Dave Hamilton joins host Kelly Guimont to chat accessibility tips for macOS and iOS on the heels of the 30th anniversary of the ADA.
Digital security is crucial, but often confusing. Clario has just launched a new product that solves that problem without compromise.
Charlotte Henry and Bryan Chaffin join host Kelly Guimont to discuss Apple’s future operating systems and the amount of wrong in a theory.
Starting today, gamers can download “Magic: The Gathering Arena” on Mac through the Epic Games Store.
Our macOS release will feature full cross-platform support in parity with our Windows client, including the upcoming release of Core Set 2021. New and current players will find the same cards, formats, events, play queues, and features on macOS as they can on Windows.
A new commercial Hackintosh has come and gone in not much longer than it would have taken the Bitcoin to buy it to clear. The OpenCore Computer Velociraptor appears to have gone extinct before it was ever really born.
Dave Hamilton and John F. Braun share their thoughts and experiences with the new technologies Apple announced at WWDC this week.
If you updated to macOS Catalina 10.15.4 recently, you may have seen a warning message about kernel extensions. They’re going away.
Bryan Chaffin, Charlotte Henry, and John Martellaro join host Kelly Guimont for a quick analysis of the WWDC Keynote just after it finished.
The objective of this project is to develop an extensible, modern approach to security guidance that can be used by any organization to adhere to security compliance frameworks and policy. Project outputs include scripts, documentation, and configuration profile payloads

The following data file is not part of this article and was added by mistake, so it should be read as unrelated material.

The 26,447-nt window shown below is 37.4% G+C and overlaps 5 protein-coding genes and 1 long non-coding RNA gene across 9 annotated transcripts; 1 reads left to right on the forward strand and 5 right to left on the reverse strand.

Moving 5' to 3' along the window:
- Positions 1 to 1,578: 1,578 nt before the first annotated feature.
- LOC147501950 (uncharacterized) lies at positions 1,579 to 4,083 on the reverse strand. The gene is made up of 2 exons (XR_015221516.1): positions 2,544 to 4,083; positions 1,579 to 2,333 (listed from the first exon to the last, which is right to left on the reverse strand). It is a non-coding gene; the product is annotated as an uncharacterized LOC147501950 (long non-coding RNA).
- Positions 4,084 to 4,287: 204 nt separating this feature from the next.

Have you ever noticed your Mac tells you Catalina uses up 5 volumes? How about encrypting specific files and folders? And what about that cable modem password…should you change it? These are just a few of the questions answered.
This episode is chock full of everything you love: Quick Tips, Cool Stuff Found, and yes, answers to your questions! Send yours in to [email protected], and now press play to listen and learn at least five new things.
There are though three ways to Force Quit on a Mac if an application you are using stops working and becomes non-responsive.
Mac security researcher Jaron Bradley says he believes hackers are still using an open source macOS backdoor called “Tiny SHell.”
Tinyshell is an open source tool that operates like a shady version of SSH. It’s been a while since I’ve encountered a new sample, but I fully believe attackers are still out there using it. If you watched the Macdoored talk then you’ve seen what attackers are doing “post mortem” with this tool. However, no technical details have been discussed about the malware itself.